verb (used with object), shred·ded or shred, shred·ding.
verb (used without object), shred·ded or shred, shred·ding.
- shredded wheat,
Origin of shred
Examples from the Web for shred
Online diagnoses are delivered hyperbolically and without a shred of bedside manner.Strangers Diagnose Your Illness and Get Cash in Return|Kevin Zawacki|August 15, 2014|DAILY BEAST
Chris McDaniel is now saying the “election was stolen” without providing a shred of evidence.
As the sentences were read out, any shred of optimism evaporated.Egyptian Court Hands Down Stiff Sentences for Al-Jazeera Journalists|Jesse Rosenfeld|June 23, 2014|DAILY BEAST
The massacre has been transformed, without a shred of proof or evidence, into a shady skirmish in a murky secret war.
In 2011, without a shred of proof, he alleged that the Muslim Brotherhood had “infiltrated every level of our government.”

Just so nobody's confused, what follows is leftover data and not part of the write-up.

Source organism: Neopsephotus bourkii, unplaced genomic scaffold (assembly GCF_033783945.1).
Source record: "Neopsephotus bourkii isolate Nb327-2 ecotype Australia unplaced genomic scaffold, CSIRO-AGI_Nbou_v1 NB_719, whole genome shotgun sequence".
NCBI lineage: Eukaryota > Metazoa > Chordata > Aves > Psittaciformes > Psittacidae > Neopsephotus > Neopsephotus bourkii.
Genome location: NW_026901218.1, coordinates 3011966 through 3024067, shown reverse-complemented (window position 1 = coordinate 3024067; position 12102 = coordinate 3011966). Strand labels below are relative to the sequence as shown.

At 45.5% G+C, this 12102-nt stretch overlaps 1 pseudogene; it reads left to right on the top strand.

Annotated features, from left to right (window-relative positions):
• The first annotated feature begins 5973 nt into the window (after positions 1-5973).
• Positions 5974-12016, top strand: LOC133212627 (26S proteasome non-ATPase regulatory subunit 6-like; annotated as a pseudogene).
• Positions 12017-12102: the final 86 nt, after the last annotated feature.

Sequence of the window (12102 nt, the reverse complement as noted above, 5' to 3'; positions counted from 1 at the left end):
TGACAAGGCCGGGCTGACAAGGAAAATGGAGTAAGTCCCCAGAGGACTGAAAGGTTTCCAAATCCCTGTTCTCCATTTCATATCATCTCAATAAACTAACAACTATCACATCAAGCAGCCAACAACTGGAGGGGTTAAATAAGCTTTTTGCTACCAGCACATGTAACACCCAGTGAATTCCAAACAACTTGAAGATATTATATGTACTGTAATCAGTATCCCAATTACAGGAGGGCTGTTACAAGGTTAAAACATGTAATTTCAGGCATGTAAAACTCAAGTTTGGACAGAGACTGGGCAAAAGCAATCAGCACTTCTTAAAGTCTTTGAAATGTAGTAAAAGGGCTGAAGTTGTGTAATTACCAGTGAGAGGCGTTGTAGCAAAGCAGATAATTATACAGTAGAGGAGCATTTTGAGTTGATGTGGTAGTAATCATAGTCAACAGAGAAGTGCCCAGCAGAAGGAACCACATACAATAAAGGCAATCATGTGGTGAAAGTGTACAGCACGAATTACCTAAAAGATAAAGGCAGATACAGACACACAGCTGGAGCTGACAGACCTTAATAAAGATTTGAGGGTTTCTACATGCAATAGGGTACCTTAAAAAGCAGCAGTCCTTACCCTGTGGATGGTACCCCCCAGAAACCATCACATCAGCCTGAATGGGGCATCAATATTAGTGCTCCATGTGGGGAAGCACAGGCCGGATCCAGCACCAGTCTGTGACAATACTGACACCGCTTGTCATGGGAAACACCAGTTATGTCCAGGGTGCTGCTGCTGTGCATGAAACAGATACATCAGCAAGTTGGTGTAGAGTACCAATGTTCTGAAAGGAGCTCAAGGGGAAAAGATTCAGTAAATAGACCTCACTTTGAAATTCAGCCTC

One hinge was torn loose and the other held only by a shred of metal.Deathworld|Harry Harrison
Karaki doled it out by moistening a shred of coconut husk and giving Pellett the shred to suck.Where the Pavement Ends|John Russell
Dan's shred of Latin had grown rustier than the oldest iron in his stock, but was not yet utterly worn away.Strangers at Lisconnel|Barlow Jane
For on the inside of the lacquer he found a shred of reddish wood fibre.The Case of The Pool of Blood in the Pastor's Study|Grace Isabel Colbron and Augusta Groner
A hunter was reaching to snatch a shred of half-cooked meat when a woman of the tribe gave a scream that was shrill with fear.Astounding Stories, May, 1931|Various
verb shreds, shredding, shredded or shred
Word Origin for shred
Old English screade "piece cut off, cutting, scrap," from West Germanic *skrauth- (cf. Old Frisian skred "a cutting, clipping," Middle Dutch schroode "shred," Middle Low German schrot "piece cut off," Old High German scrot, "scrap, shred, a cutting, piece cut off," German Schrot ""log, block, small shot"," Old Norse skrydda "shriveled skin"), from PIE *skreu- "to cut; cutting tool," extension of root *(s)ker- (1) "to cut" (see shear (v.)).
Old English screadian "to peel, prune, cut off," from Proto-Germanic *skrauth- (cf. Middle Dutch scroden, Dutch schroeien, Old High German scrotan, German schroten "to shred"), from root of shred (n.). Meaning "cut or tear into shreds" is from 1610s. Related: Shredded; shredding.